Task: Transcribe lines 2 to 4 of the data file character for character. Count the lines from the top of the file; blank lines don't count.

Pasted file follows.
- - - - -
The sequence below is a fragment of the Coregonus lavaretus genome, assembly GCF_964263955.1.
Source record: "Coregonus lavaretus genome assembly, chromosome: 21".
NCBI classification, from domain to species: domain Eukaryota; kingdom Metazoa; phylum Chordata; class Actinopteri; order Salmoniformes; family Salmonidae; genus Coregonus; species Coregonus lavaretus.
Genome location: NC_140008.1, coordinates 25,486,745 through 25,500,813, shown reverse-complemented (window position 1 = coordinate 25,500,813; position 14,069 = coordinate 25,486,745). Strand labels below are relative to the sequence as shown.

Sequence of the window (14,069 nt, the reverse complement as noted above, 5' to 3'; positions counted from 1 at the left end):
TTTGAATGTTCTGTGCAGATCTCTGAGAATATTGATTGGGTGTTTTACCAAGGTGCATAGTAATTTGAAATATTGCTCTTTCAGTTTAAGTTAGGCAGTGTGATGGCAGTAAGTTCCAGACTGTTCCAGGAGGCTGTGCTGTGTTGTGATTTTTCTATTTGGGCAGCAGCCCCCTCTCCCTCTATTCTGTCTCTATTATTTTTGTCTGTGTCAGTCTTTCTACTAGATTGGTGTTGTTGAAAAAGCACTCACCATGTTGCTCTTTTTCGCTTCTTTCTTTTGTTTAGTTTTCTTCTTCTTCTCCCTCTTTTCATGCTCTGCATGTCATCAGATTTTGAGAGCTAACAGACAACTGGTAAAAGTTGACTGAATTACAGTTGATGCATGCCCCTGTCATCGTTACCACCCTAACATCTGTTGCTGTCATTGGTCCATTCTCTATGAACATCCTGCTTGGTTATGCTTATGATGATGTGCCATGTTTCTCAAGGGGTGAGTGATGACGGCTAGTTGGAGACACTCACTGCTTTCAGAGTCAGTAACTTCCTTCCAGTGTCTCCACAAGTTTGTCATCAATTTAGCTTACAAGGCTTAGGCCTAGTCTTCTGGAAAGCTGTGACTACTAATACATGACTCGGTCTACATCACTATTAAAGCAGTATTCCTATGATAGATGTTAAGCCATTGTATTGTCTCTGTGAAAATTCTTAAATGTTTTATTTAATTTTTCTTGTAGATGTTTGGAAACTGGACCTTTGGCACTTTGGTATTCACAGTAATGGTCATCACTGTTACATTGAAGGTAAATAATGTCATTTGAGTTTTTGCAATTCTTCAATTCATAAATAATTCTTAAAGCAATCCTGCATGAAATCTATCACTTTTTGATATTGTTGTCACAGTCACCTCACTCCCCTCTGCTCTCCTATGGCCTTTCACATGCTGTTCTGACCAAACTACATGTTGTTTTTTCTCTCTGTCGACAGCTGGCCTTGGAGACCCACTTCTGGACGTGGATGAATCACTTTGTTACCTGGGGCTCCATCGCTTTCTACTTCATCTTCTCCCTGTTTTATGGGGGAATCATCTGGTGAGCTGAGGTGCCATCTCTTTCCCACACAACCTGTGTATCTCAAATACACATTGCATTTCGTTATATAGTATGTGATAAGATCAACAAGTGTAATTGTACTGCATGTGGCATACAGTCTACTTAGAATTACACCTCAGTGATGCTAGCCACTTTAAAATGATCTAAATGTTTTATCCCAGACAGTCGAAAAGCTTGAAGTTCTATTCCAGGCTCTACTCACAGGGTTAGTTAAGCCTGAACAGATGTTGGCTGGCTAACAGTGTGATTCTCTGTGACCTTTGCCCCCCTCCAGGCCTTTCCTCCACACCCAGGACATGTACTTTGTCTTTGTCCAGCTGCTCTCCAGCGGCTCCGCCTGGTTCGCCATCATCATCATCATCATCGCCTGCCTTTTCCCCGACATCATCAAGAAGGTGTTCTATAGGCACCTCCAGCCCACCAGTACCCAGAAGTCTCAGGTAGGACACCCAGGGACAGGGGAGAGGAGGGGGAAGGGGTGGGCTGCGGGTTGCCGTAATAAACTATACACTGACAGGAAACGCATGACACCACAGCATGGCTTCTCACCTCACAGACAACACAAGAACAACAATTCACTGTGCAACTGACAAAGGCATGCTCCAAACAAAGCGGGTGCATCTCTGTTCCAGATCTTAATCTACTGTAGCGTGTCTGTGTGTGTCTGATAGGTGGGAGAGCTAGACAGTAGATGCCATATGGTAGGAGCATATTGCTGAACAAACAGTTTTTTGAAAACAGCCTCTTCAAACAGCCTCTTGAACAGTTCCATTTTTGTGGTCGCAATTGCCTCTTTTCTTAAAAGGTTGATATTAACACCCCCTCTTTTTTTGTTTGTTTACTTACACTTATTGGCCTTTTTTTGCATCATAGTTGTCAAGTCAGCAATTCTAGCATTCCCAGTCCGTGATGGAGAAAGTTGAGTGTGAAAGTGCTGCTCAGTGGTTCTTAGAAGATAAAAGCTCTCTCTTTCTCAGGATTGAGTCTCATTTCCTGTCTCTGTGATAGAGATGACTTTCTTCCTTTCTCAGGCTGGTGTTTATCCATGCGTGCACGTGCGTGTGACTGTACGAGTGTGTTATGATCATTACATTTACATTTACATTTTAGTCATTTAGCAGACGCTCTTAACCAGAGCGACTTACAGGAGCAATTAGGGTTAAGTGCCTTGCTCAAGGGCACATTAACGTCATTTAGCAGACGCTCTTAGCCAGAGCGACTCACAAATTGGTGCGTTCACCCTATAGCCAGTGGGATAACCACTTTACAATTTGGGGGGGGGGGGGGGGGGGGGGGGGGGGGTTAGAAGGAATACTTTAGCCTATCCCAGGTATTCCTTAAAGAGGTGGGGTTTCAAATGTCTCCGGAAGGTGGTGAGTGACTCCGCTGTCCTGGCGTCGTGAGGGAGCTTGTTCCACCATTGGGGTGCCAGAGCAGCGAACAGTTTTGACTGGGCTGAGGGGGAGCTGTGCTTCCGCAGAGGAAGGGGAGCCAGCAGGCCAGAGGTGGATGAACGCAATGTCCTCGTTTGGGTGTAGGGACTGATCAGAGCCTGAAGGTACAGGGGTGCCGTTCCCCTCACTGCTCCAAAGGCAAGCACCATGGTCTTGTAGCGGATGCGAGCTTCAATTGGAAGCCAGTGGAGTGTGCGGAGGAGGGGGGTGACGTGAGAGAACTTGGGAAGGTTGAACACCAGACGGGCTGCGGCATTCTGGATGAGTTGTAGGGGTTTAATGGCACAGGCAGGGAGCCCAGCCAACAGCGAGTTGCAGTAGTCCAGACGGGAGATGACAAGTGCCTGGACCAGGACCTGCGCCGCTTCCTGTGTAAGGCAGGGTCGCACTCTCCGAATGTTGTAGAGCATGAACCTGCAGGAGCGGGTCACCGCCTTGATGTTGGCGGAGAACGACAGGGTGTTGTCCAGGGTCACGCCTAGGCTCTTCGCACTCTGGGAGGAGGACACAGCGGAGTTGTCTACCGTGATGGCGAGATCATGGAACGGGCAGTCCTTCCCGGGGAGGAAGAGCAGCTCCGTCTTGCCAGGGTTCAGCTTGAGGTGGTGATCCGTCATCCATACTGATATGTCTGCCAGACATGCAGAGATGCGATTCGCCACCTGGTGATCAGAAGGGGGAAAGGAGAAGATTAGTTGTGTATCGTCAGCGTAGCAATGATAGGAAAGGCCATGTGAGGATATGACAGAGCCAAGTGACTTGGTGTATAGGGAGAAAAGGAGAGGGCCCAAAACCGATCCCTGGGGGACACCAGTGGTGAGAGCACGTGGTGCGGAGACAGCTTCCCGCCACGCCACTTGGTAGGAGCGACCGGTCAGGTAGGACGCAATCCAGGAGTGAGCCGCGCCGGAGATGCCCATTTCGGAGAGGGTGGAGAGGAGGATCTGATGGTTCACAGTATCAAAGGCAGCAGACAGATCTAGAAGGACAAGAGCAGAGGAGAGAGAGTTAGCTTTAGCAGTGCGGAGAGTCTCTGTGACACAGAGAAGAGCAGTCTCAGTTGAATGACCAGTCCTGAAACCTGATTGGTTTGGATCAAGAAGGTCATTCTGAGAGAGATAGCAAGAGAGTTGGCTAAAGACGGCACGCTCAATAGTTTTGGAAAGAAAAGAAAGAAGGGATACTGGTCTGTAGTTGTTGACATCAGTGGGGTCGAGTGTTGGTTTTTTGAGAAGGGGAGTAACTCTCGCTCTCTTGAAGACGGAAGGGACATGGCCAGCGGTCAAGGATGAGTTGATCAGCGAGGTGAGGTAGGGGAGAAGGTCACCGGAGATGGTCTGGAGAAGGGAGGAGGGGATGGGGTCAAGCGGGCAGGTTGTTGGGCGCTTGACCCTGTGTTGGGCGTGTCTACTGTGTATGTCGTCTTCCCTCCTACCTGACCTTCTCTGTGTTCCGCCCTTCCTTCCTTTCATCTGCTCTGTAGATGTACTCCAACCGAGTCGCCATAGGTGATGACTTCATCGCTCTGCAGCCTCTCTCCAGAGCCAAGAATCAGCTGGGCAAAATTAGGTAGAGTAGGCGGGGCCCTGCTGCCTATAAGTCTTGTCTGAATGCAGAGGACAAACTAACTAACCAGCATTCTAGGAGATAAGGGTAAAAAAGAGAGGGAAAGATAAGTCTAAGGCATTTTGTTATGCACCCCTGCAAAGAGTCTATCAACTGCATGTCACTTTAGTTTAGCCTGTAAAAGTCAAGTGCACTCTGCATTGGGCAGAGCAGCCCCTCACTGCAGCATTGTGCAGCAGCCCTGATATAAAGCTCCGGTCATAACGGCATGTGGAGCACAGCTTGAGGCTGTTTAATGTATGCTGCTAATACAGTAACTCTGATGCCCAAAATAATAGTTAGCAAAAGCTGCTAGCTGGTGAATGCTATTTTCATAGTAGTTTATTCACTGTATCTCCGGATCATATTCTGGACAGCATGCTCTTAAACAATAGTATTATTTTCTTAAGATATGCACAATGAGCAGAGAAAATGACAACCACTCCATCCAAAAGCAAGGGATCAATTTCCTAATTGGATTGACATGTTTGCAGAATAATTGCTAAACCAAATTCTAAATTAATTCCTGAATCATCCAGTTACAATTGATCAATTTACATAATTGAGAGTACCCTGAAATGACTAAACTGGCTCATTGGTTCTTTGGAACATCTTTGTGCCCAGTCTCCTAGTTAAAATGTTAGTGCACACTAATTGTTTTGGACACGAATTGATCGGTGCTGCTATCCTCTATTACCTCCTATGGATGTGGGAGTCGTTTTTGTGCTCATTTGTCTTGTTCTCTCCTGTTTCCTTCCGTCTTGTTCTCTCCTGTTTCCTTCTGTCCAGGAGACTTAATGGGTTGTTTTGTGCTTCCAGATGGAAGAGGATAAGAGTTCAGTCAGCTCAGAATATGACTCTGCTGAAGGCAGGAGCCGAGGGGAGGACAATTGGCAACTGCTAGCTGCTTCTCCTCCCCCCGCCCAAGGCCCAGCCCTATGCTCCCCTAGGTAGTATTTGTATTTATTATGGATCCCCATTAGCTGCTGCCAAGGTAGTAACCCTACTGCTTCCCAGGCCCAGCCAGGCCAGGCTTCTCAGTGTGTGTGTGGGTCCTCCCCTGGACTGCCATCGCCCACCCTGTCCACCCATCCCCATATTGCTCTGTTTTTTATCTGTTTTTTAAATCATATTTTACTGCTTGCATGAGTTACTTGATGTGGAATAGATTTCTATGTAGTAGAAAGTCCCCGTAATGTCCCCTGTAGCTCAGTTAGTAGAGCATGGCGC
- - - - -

Source record: "Coregonus lavaretus genome assembly, chromosome: 21".
NCBI classification, from domain to species: domain Eukaryota; kingdom Metazoa; phylum Chordata; class Actinopteri; order Salmoniformes; family Salmonidae; genus Coregonus; species Coregonus lavaretus.
Genome location: NC_140008.1, coordinates 25,486,745 through 25,500,813, shown reverse-complemented (window position 1 = coordinate 25,500,813; position 14,069 = coordinate 25,486,745). Strand labels below are relative to the sequence as shown.